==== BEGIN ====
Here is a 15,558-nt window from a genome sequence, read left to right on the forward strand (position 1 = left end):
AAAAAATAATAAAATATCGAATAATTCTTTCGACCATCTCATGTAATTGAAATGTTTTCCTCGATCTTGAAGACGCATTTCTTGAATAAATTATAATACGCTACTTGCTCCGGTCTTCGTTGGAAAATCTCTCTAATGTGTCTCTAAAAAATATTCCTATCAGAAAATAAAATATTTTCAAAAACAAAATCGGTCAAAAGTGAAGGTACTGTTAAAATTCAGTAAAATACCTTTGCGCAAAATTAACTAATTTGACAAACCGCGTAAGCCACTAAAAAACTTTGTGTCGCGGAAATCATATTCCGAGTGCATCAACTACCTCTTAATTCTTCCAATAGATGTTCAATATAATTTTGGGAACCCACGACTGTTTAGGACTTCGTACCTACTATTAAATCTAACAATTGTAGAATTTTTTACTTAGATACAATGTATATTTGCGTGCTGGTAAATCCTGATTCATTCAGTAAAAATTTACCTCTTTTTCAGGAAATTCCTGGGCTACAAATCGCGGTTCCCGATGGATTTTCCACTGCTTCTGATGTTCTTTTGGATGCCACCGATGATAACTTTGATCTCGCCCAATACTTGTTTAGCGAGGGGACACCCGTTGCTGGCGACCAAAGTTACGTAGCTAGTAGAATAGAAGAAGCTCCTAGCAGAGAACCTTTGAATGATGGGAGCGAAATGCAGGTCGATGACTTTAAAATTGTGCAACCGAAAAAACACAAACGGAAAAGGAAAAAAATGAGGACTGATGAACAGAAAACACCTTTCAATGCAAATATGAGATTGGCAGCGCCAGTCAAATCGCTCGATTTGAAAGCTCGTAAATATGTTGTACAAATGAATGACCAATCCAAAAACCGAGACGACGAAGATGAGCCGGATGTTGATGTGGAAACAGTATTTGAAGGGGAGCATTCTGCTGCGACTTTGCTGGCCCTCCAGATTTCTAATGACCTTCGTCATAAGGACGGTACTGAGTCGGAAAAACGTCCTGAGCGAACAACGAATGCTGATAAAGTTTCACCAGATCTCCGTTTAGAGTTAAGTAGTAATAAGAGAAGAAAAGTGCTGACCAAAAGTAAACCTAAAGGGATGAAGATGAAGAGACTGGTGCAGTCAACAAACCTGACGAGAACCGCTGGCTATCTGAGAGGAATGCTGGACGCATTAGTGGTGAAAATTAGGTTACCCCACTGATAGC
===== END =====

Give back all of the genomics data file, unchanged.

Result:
Here is a 15,558-nt window from a genome sequence, read left to right on the forward strand (position 1 = left end):
AAAAAATAATAAAATATCGAATAATTCTTTCGACCATCTCATGTAATTGAAATGTTTTCCTCGATCTTGAAGACGCATTTCTTGAATAAATTATAATACGCTACTTGCTCCGGTCTTCGTTGGAAAATCTCTCTAATGTGTCTCTAAAAAATATTCCTATCAGAAAATAAAATATTTTCAAAAACAAAATCGGTCAAAAGTGAAGGTACTGTTAAAATTCAGTAAAATACCTTTGCGCAAAATTAACTAATTTGACAAACCGCGTAAGCCACTAAAAAACTTTGTGTCGCGGAAATCATATTCCGAGTGCATCAACTACCTCTTAATTCTTCCAATAGATGTTCAATATAATTTTGGGAACCCACGACTGTTTAGGACTTCGTACCTACTATTAAATCTAACAATTGTAGAATTTTTTACTTAGATACAATGTATATTTGCGTGCTGGTAAATCCTGATTCATTCAGTAAAAATTTACCTCTTTTTCAGGAAATTCCTGGGCTACAAATCGCGGTTCCCGATGGATTTTCCACTGCTTCTGATGTTCTTTTGGATGCCACCGATGATAACTTTGATCTCGCCCAATACTTGTTTAGCGAGGGGACACCCGTTGCTGGCGACCAAAGTTACGTAGCTAGTAGAATAGAAGAAGCTCCTAGCAGAGAACCTTTGAATGATGGGAGCGAAATGCAGGTCGATGACTTTAAAATTGTGCAACCGAAAAAACACAAACGGAAAAGGAAAAAAATGAGGACTGATGAACAGAAAACACCTTTCAATGCAAATATGAGATTGGCAGCGCCAGTCAAATCGCTCGATTTGAAAGCTCGTAAATATGTTGTACAAATGAATGACCAATCCAAAAACCGAGACGACGAAGATGAGCCGGATGTTGATGTGGAAACAGTATTTGAAGGGGAGCATTCTGCTGCGACTTTGCTGGCCCTCCAGATTTCTAATGACCTTCGTCATAAGGACGGTACTGAGTCGGAAAAACGTCCTGAGCGAACAACGAATGCTGATAAAGTTTCACCAGATCTCCGTTTAGAGTTAAGTAGTAATAAGAGAAGAAAAGTGCTGACCAAAAGTAAACCTAAAGGGATGAAGATGAAGAGACTGGTGCAGTCAACAAACCTGACGAGAACCGCTGGCTATCTGAGAGGAATGCTGGACGCATTAGTGGTGAAAATTAGGTTACCCCACTGATAGC